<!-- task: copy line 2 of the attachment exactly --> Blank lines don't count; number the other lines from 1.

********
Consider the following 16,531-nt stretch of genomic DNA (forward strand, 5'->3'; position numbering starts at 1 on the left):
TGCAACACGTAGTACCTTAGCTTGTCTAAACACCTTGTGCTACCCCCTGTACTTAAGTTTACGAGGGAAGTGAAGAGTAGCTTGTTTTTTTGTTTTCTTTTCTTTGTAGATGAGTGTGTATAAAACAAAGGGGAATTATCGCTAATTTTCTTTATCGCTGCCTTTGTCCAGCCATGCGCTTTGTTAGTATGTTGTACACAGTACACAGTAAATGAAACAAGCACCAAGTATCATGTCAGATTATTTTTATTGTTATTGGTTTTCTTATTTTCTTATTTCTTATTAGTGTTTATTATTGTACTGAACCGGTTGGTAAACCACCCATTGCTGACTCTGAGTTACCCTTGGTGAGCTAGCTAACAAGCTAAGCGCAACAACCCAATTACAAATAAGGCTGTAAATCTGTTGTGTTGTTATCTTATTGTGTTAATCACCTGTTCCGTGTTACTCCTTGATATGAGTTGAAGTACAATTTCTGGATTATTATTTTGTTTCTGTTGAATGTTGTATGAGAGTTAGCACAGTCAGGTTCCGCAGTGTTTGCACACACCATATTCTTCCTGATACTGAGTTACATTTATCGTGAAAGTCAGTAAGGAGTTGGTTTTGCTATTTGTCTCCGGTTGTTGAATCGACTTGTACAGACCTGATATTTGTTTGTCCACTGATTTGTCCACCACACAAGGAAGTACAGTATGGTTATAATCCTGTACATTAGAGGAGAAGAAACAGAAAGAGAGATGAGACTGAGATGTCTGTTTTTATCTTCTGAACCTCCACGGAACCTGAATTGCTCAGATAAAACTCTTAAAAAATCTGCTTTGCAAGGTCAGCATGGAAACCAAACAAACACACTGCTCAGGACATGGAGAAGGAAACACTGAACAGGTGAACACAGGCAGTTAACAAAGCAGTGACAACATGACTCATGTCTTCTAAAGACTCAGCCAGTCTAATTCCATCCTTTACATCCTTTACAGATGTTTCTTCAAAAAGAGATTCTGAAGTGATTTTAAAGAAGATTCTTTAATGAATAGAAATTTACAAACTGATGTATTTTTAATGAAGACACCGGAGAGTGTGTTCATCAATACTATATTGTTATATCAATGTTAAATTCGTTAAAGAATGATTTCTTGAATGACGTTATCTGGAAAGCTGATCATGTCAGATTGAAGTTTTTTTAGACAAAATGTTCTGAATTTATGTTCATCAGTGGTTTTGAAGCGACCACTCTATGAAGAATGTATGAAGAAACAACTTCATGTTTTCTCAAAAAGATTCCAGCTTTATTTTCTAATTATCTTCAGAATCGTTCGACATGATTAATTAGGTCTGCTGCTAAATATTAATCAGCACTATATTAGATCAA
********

TGCAACACGTAGTACCTTAGCTTGTCTAAACACCTTGTGCTACCCCCTGTACTTAAGTTTACGAGGGAAGTGAAGAGTAGCTTGTTTTTTTGTTTTCTTTTCTTTGTAGATGAGTGTGTATAAAACAAAGGGGAATTATCGCTAATTTTCTTTATCGCTGCCTTTGTCCAGCCATGCGCTTTGTTAGTATGTTGTACACAGTACACAGTAAATGAAACAAGCACCAAGTATCATGTCAGATTATTTTTATTGTTATTGGTTTTCTTATTTTCTTATTTCTTATTAGTGTTTATTATTGTACTGAACCGGTTGGTAAACCACCCATTGCTGACTCTGAGTTACCCTTGGTGAGCTAGCTAACAAGCTAAGCGCAACAACCCAATTACAAATAAGGCTGTAAATCTGTTGTGTTGTTATCTTATTGTGTTAATCACCTGTTCCGTGTTACTCCTTGATATGAGTTGAAGTACAATTTCTGGATTATTATTTTGTTTCTGTTGAATGTTGTATGAGAGTTAGCACAGTCAGGTTCCGCAGTGTTTGCACACACCATATTCTTCCTGATACTGAGTTACATTTATCGTGAAAGTCAGTAAGGAGTTGGTTTTGCTATTTGTCTCCGGTTGTTGAATCGACTTGTACAGACCTGATATTTGTTTGTCCACTGATTTGTCCACCACACAAGGAAGTACAGTATGGTTATAATCCTGTACATTAGAGGAGAAGAAACAGAAAGAGAGATGAGACTGAGATGTCTGTTTTTATCTTCTGAACCTCCACGGAACCTGAATTGCTCAGATAAAACTCTTAAAAAATCTGCTTTGCAAGGTCAGCATGGAAACCAAACAAACACACTGCTCAGGACATGGAGAAGGAAACACTGAACAGGTGAACACAGGCAGTTAACAAAGCAGTGACAACATGACTCATGTCTTCTAAAGACTCAGCCAGTCTAATTCCATCCTTTACATCCTTTACAGATGTTTCTTCAAAAAGAGATTCTGAAGTGATTTTAAAGAAGATTCTTTAATGAATAGAAATTTACAAACTGATGTATTTTTAATGAAGACACCGGAGAGTGTGTTCATCAATACTATATTGTTATATCAATGTTAAATTCGTTAAAGAATGATTTCTTGAATGACGTTATCTGGAAAGCTGATCATGTCAGATTGAAGTTTTTTTAGACAAAATGTTCTGAATTTATGTTCATCAGTGGTTTTGAAGCGACCACTCTATGAAGAATGTATGAAGAAACAACTTCATGTTTTCTCAAAAAGATTCCAGCTTTATTTTCTAATTATCTTCAGAATCGTTCGACATGATTAATTAGGTCTGCTGCTAAATATTAATCAGCACTATATTAGATCAA